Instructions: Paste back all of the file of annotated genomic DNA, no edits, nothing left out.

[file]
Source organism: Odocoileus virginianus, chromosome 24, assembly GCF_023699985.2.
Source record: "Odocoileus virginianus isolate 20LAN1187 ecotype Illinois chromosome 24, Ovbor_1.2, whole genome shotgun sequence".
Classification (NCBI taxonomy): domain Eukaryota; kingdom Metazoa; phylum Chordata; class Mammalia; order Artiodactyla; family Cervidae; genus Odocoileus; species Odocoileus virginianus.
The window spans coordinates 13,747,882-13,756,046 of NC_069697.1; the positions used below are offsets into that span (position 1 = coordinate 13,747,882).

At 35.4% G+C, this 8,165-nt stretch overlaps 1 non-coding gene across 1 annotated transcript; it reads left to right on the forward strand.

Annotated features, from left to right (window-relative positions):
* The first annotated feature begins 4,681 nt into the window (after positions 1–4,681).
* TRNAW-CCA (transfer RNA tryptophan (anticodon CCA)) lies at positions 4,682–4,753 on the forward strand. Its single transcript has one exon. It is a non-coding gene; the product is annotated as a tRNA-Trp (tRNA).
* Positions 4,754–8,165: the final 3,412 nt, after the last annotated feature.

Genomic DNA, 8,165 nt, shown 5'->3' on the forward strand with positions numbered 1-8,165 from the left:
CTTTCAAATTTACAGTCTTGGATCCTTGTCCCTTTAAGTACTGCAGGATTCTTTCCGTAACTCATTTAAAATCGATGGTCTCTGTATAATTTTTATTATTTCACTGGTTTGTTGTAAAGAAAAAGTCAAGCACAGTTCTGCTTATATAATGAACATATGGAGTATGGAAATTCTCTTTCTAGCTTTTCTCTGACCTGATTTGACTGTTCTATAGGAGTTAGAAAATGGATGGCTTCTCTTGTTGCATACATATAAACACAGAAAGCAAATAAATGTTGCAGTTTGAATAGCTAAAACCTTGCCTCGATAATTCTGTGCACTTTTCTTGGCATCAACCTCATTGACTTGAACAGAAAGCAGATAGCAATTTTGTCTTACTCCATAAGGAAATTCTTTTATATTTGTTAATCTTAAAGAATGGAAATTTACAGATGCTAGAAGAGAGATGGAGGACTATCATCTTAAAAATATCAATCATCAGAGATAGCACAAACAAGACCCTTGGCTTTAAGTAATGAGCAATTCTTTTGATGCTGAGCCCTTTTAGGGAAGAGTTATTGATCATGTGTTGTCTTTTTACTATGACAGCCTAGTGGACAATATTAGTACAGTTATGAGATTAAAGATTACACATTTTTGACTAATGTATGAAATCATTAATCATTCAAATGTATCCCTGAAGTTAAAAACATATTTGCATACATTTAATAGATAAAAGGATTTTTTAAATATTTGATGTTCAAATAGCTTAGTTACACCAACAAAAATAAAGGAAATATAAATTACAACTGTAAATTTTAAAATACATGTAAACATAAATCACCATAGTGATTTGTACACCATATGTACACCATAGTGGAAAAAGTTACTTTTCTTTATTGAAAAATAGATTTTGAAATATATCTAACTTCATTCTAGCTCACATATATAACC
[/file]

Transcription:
Source organism: Odocoileus virginianus, chromosome 24, assembly GCF_023699985.2.
Source record: "Odocoileus virginianus isolate 20LAN1187 ecotype Illinois chromosome 24, Ovbor_1.2, whole genome shotgun sequence".
Classification (NCBI taxonomy): domain Eukaryota; kingdom Metazoa; phylum Chordata; class Mammalia; order Artiodactyla; family Cervidae; genus Odocoileus; species Odocoileus virginianus.
The window spans coordinates 13,747,882-13,756,046 of NC_069697.1; the positions used below are offsets into that span (position 1 = coordinate 13,747,882).

At 35.4% G+C, this 8,165-nt stretch overlaps 1 non-coding gene across 1 annotated transcript; it reads left to right on the forward strand.

Annotated features, from left to right (window-relative positions):
* The first annotated feature begins 4,681 nt into the window (after positions 1–4,681).
* TRNAW-CCA (transfer RNA tryptophan (anticodon CCA)) lies at positions 4,682–4,753 on the forward strand. Its single transcript has one exon. It is a non-coding gene; the product is annotated as a tRNA-Trp (tRNA).
* Positions 4,754–8,165: the final 3,412 nt, after the last annotated feature.

Genomic DNA, 8,165 nt, shown 5'->3' on the forward strand with positions numbered 1-8,165 from the left:
CTTTCAAATTTACAGTCTTGGATCCTTGTCCCTTTAAGTACTGCAGGATTCTTTCCGTAACTCATTTAAAATCGATGGTCTCTGTATAATTTTTATTATTTCACTGGTTTGTTGTAAAGAAAAAGTCAAGCACAGTTCTGCTTATATAATGAACATATGGAGTATGGAAATTCTCTTTCTAGCTTTTCTCTGACCTGATTTGACTGTTCTATAGGAGTTAGAAAATGGATGGCTTCTCTTGTTGCATACATATAAACACAGAAAGCAAATAAATGTTGCAGTTTGAATAGCTAAAACCTTGCCTCGATAATTCTGTGCACTTTTCTTGGCATCAACCTCATTGACTTGAACAGAAAGCAGATAGCAATTTTGTCTTACTCCATAAGGAAATTCTTTTATATTTGTTAATCTTAAAGAATGGAAATTTACAGATGCTAGAAGAGAGATGGAGGACTATCATCTTAAAAATATCAATCATCAGAGATAGCACAAACAAGACCCTTGGCTTTAAGTAATGAGCAATTCTTTTGATGCTGAGCCCTTTTAGGGAAGAGTTATTGATCATGTGTTGTCTTTTTACTATGACAGCCTAGTGGACAATATTAGTACAGTTATGAGATTAAAGATTACACATTTTTGACTAATGTATGAAATCATTAATCATTCAAATGTATCCCTGAAGTTAAAAACATATTTGCATACATTTAATAGATAAAAGGATTTTTTAAATATTTGATGTTCAAATAGCTTAGTTACACCAACAAAAATAAAGGAAATATAAATTACAACTGTAAATTTTAAAATACATGTAAACATAAATCACCATAGTGATTTGTACACCATATGTACACCATAGTGGAAAAAGTTACTTTTCTTTATTGAAAAATAGATTTTGAAATATATCTAACTTCATTCTAGCTCACATATATAACC